Saturday, July 16, 2011

Pitchfork 2011

We know that steeple. Whenever we see it we immediately think of Pitchfork Fest. This is probably because the only time we're in Union Park all year is for this festival. But after my first day at Pitchfork Fest 2011, I'm wondering if this might be the last time I'll be able to enjoy the church's tall spire.

Now don't assume I'm growing tired of Pitchfork Fest. I love it as much now as I did when it was Intonation. The organizers still bring some of my favorite artists to Chicago for a weekend. The music is great. The vibes are always cool.

But (and we all know this) with each year comes a little bit more corporate sponsorship at the fest. I'm not against this, because it brings in money and the fest's ability to pursue a higher quality product of entertainment from year to year. But... did they really have to get Axe?

Ok. I won't go off on that rant. Even though Axe is the most repulsive product in the world. Whatever Pitchfork. You have your reasons. But my point here is easy for anyone to come by--Pitchfork is big now.

This shouldn't be a surprise though. This style has been selling well for a few years now. Arcade Fire won the Grammy. Indie is a commodity and Pitchfork is the market key-master (sorry, I missed today's opening act Gatekeeper, otherwise I might have a good pun in here somewhere). We will probably be enjoying some sort of Justin Vernon project in a much larger venue for next year's Pitchfork Fest. It's about that time.

This feels like a turning point year. The set-up is so familiar and comfortable, to the point it doesn't seem quite right. One of my favorite things about Pitchfork Fest is how it has grown a little bit each year. Remember when it was only 2 days? Remember when they added the third stage over on Ogden? Goose Island beer instead of Heineken? The year they gave all the press free Chipotle burritos in that backstage area? The comedy night last year. Oh, the memories.

The strange thing about this year is what seems to be a lack of any sort of "new idea." Maybe that's where Axe comes in?

People have come to expect something of Pitchfork, and they're getting it this year. They're getting a wild opening night headliner in Animal Collective, generation-X appeal with Guided by Voices and Thurston Moore, non-mainstream but still really hip hip-hop with Curren$y and Das Racist, 'Best New Music' darlings like Tune-Yards and James Blake, and always plenty of weed.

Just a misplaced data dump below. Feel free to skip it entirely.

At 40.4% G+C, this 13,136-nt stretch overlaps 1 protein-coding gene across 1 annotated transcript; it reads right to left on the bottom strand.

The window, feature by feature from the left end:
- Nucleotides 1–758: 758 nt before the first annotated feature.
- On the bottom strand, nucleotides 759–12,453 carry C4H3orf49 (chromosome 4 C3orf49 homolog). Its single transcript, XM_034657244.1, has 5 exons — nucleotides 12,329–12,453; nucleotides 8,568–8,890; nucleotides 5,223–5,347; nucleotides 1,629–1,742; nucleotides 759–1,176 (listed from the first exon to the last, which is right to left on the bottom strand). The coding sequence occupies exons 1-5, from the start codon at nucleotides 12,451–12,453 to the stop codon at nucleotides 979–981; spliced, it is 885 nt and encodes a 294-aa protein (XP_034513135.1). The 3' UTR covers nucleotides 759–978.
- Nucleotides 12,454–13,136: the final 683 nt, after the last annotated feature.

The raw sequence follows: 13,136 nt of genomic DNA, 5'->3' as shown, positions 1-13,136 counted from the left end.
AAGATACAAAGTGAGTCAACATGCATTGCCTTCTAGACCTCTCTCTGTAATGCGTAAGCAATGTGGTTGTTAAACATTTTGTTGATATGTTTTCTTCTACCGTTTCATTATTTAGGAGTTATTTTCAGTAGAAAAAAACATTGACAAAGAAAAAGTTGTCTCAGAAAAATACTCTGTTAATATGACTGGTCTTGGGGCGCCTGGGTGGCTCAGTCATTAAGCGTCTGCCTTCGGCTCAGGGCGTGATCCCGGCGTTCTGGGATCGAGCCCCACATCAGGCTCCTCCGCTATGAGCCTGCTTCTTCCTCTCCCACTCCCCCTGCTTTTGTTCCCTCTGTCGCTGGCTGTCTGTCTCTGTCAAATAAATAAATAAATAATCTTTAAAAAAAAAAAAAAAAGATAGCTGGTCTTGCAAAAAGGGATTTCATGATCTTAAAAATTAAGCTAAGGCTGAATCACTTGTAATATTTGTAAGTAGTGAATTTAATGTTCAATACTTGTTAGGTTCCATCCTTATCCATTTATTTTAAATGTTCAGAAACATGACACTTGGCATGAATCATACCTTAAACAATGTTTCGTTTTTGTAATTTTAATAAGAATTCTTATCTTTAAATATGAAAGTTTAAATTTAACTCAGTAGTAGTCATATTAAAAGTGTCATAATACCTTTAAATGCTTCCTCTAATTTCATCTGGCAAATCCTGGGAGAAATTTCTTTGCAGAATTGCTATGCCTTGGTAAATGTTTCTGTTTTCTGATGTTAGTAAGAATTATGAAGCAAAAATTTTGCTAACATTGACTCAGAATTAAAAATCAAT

It just can't stay like this though. Come 2012, Pitchfork Fest might as well take that big step. Leave behind the "independent" thing and just focus on the entertainment. The ideology has changed, and the fest has to bring as many people in as possible. It is about fun now.

It used to have local flare, but that's really not how it is anymore. What started as a fest where neighborhood Chicagoans could celebrate their music culture has become a world renowned event. Yes, there will be a Pitchfork Fest in France. Chicago is just a setting now. This fest could move to any city it wants at this point. Half of the attendees are from other states (well, I could be wrong, but you really do meet people from all over the place at the fest now).

Axe is a hint. No I know, it's a pungent stench. But I mean it hints at Pitchfork's next step. There is absolutely nothing even remotely close to the "indie ideal" in Axe body spray. That Pitchfork allowed them to have a huge corner tent at the fest this year is a pretty big deal. It's not just Whole Foods or hybrid cars (companies with philosophies) that are giving money to the fest now, but straight-up misogynistic companies that have nothing to do with independent music or culture. But hey, welcome to the real world. Right?

Pitchfork knows it's global. And in 2012 we'll see it come full circle. But we won't see the steeple. Not that it even matters. Half of the people who go to this fest never saw it before, and will never see it again after this weekend.

And I might forget it too.

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